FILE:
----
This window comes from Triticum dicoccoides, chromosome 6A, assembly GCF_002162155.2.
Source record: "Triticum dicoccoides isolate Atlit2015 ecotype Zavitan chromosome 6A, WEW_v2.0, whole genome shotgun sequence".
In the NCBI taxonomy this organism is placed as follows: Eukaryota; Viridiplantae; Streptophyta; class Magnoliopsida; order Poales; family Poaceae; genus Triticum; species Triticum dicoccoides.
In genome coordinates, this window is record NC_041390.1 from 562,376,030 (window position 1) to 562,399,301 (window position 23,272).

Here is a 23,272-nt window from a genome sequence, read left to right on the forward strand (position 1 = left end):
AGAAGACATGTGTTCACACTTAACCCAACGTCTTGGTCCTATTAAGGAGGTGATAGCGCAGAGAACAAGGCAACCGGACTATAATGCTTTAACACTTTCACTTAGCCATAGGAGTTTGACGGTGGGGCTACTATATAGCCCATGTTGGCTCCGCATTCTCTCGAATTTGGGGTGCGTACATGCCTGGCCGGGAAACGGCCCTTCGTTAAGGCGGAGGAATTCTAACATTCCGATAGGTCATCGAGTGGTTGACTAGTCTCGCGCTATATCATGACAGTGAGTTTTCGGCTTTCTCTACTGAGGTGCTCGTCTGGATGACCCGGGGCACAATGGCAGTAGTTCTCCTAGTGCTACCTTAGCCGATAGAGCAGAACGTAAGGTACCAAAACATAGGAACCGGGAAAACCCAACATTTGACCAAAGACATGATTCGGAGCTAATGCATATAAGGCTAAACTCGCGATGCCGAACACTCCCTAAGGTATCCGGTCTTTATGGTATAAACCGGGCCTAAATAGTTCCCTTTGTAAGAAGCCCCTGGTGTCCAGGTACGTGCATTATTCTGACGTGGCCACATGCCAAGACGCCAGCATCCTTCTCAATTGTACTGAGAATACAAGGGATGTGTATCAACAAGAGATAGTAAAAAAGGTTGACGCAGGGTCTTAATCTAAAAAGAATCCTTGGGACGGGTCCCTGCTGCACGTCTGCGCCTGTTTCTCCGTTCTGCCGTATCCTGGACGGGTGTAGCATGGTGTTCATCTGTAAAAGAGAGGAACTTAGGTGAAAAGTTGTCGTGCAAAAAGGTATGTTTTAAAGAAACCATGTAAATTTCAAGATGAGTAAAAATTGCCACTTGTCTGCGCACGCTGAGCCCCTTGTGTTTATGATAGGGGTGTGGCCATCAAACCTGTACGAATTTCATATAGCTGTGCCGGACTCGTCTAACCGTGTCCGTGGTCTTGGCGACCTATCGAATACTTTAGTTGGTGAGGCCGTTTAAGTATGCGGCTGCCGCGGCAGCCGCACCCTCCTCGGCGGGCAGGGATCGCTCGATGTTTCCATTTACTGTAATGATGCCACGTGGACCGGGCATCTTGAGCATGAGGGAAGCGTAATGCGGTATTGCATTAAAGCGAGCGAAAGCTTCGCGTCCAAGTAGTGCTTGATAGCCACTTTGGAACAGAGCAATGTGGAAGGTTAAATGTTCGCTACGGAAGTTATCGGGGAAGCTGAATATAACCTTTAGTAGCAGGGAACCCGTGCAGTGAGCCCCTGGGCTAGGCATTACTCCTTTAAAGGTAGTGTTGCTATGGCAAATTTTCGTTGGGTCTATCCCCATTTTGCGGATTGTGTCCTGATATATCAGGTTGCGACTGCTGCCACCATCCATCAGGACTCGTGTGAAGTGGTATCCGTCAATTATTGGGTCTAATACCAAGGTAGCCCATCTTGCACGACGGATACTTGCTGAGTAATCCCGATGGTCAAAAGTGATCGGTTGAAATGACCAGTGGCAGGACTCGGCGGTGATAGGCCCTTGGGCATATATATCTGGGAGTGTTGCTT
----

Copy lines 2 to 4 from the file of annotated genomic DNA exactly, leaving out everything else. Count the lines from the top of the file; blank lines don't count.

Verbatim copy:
Source record: "Triticum dicoccoides isolate Atlit2015 ecotype Zavitan chromosome 6A, WEW_v2.0, whole genome shotgun sequence".
In the NCBI taxonomy this organism is placed as follows: Eukaryota; Viridiplantae; Streptophyta; class Magnoliopsida; order Poales; family Poaceae; genus Triticum; species Triticum dicoccoides.
In genome coordinates, this window is record NC_041390.1 from 562,376,030 (window position 1) to 562,399,301 (window position 23,272).